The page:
They will be the ones who start investing realistic sums of money, today, to turn the concept of the circular economy into reality.

Oil prices under pressure as US oil and gas output rises

WTI Nov14

Just 10 years ago, then BP CEO John Browne shocked the oil industry by suggesting that oil prices might “temporarily” rise to $40/bbl due to an imbalance of supply and demand, before falling back below $35/bbl again.

Of course, prices in fact moved much higher, as policymaker stimulus in first the US and then the G20 countries created artificially high levels of demand.  But now the Great Unwinding of this stimulus is well underway.

So is John Browne’s forecast finally about to come true, that prices will retreat again below $35/bbl?

The key issue is that the world now has an energy glut.  The stimulus programmes temporarily boosted demand, but this was not sustainable.  Their lasting legacy has instead been to create a major increase in supply, as I discussed yesterday.  There are also clear risks that supply will remain in excess of demand for years to come:

  • Major economies such as India and Indonesia have ended their $bns of fuel subsidies on cost grounds
  • Indonesia has wasted $132bn over 5 years, more than total spend on social welfare and infrastructure combined
  • India wasted $23bn in just its last financial year – money which could instead have provided millions of toilets
  • China is planning a massive increase in distributed solar power networks to reduce current pollution levels
  • CO2 conservation efforts, and increasing fuel efficiency, are also both creating permanent loss of demand

And all the time, gas has been gaining market share due to its price advantage:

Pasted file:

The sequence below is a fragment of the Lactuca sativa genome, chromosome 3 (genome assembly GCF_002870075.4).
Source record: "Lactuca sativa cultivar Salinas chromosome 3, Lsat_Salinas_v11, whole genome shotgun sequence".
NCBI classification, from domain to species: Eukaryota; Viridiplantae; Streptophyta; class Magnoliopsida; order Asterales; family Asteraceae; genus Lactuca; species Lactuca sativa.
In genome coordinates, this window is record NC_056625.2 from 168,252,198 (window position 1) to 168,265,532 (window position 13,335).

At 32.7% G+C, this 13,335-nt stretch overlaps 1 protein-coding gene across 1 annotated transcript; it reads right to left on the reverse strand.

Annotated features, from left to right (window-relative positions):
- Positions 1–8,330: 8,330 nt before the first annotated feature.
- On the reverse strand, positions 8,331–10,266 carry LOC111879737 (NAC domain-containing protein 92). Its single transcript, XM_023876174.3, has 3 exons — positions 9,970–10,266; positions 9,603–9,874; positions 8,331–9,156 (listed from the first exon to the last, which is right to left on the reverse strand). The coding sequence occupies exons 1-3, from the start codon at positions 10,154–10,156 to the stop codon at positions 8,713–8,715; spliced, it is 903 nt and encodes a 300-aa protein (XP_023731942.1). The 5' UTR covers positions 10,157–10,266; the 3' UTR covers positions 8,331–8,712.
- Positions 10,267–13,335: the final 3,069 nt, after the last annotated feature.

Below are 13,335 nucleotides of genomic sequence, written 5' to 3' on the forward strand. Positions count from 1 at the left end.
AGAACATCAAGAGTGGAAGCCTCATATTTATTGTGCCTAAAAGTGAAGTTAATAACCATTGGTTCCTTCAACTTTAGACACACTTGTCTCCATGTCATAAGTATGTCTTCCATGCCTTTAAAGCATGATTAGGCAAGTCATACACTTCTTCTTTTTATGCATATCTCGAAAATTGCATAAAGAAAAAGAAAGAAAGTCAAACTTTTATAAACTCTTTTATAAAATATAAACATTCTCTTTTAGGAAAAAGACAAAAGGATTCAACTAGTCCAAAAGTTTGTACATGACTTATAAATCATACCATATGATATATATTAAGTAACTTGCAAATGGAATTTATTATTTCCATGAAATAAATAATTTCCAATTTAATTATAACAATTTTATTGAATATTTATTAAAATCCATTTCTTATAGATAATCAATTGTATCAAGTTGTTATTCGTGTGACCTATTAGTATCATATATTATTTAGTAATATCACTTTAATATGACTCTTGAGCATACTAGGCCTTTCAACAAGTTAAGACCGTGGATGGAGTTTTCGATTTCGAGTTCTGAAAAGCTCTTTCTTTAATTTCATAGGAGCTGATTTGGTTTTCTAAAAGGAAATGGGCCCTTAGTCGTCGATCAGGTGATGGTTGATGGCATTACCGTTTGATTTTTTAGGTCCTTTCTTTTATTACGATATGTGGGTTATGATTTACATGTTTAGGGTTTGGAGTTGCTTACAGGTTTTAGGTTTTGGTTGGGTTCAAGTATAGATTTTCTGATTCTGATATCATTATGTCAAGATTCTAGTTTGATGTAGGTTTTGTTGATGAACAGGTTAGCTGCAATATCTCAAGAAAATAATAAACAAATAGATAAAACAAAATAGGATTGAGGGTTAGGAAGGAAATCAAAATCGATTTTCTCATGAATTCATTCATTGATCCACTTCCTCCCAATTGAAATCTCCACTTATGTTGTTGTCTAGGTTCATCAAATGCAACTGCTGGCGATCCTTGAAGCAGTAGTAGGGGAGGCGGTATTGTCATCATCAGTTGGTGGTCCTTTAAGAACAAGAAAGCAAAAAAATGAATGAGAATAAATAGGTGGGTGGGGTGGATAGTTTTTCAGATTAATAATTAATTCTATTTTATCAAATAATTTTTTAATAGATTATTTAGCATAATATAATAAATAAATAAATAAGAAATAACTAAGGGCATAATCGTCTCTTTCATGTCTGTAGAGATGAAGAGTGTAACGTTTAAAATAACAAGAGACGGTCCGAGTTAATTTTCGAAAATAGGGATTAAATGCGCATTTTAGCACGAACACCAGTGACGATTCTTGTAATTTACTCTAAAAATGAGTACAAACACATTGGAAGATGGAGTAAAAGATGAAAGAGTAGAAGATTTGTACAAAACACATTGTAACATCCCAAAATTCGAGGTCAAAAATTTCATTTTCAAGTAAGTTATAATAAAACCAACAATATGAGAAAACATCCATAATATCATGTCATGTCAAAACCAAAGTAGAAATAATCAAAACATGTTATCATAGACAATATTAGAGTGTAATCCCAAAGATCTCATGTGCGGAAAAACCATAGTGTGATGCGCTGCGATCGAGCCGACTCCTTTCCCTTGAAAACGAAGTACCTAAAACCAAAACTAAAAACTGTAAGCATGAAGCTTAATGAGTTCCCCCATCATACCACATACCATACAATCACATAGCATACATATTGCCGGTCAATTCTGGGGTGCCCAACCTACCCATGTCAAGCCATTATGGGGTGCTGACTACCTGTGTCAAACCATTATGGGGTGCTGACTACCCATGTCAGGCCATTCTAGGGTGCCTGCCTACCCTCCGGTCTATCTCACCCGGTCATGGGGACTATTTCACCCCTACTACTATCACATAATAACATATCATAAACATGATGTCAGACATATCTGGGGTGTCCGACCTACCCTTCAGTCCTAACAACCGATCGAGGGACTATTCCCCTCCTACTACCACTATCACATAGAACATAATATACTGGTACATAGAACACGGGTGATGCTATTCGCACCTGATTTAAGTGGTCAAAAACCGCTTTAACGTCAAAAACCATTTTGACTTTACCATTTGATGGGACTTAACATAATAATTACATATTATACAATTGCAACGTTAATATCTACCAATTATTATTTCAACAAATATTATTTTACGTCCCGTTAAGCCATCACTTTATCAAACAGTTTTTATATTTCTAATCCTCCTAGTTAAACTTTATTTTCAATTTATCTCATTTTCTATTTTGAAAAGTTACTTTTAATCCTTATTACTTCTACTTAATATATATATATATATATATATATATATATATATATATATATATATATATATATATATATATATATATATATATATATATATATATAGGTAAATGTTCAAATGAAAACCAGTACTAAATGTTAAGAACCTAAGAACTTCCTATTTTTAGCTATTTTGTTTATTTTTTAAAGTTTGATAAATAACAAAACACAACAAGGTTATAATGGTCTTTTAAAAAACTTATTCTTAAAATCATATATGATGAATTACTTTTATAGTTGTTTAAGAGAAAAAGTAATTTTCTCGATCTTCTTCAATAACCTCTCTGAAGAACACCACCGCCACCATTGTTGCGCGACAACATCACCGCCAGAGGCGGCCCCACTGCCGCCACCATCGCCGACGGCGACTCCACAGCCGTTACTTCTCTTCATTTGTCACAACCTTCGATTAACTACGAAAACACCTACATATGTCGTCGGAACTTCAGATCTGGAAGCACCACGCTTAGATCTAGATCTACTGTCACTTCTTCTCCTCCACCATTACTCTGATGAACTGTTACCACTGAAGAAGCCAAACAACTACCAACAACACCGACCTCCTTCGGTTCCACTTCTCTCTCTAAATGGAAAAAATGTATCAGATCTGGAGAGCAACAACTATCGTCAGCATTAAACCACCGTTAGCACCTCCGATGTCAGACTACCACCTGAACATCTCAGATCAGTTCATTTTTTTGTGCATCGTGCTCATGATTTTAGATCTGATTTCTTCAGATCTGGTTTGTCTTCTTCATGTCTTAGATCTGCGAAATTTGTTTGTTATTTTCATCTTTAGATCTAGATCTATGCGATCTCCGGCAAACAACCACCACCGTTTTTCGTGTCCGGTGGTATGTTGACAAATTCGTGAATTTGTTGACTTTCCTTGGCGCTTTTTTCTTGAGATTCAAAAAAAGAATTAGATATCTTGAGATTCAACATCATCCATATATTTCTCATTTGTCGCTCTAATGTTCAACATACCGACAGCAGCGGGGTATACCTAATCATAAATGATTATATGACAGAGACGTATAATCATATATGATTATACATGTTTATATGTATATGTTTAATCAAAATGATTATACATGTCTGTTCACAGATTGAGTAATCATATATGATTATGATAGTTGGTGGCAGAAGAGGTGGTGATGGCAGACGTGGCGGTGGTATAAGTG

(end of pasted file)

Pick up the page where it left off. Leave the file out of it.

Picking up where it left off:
• US natural gas prices peaked around $14/MMBtu in 2006 and then rose again to $13/MMBtu in early 2008
  • But since then, they have fallen sharply and are already back within their historical range around $4/MMBtu

Now oil prices are following the same course, having been far above historical levels for a decade as the chart shows:

  • Prices have averaged $22/bbl between 1946 – 2014 in money of the day (green line)
  • Adjusted for inflation, they have averaged $45/bbl in $2014 (blue line)

Many of the new US oilfields could already live with prices of $50/bbl.  And if some producers and/or pipeline owners did go bankrupt, then new owners could buy up the assets at fire-sale prices and restart with a zero-cost basis.

Equally important is that major Gulf Cooperation Council producers such as Saudi Arabia have very little debt.  They can continue supplying for several years at these price levels, as my colleague John Richardson highlights in this post.

In this context, it is therefore very significant that Saudi Oil Minister Ali al-Naimi has made no mention of any production cuts.  Instead, he told a conference yesterday, “Saudi Arabia does not set the oil price, the market sets the price,” adding ”oil . . . for us, it’s a question of supply and demand, it’s purely business.”

Of course, many “experts” still find it hard to understand why prices have been falling since the summer.  Their consensus view suggested oil prices could never fall below $100/bbl, just as the consensus had earlier argued that natural gas prices would be at least $6/MMBtu.  But as often happens, the consensus has been proved wrong.

The issue, as Bloomberg reported Tuesday, is that OPEC producers now have a simple choice. If they try to maintain current price levels, they risk permanent loss of market share to US and other producers, and to gas.  They could end up with little or no revenue in future years.  Instead their oil, like coal, would simply end up being left in the ground.

Logic suggests the real question is simply whether oil will hold the $45/bbl price level?  Or will, in the end, John Browne be proved right?  Will supply and demand rebalance nearer nominal price levels of $22/bbl?

The picture may well be clearer within a few months, unless geopolitics intervenes.  But in the meantime, many companies and investors have lost a great deal of money during recent price falls by simply following the consensus.  Had they done their own analysis, the likely impact of the Great Unwinding would have been immediately obvious.

The good news, however, is that it is not too late for them for them to avoid making the same mistake in 2015.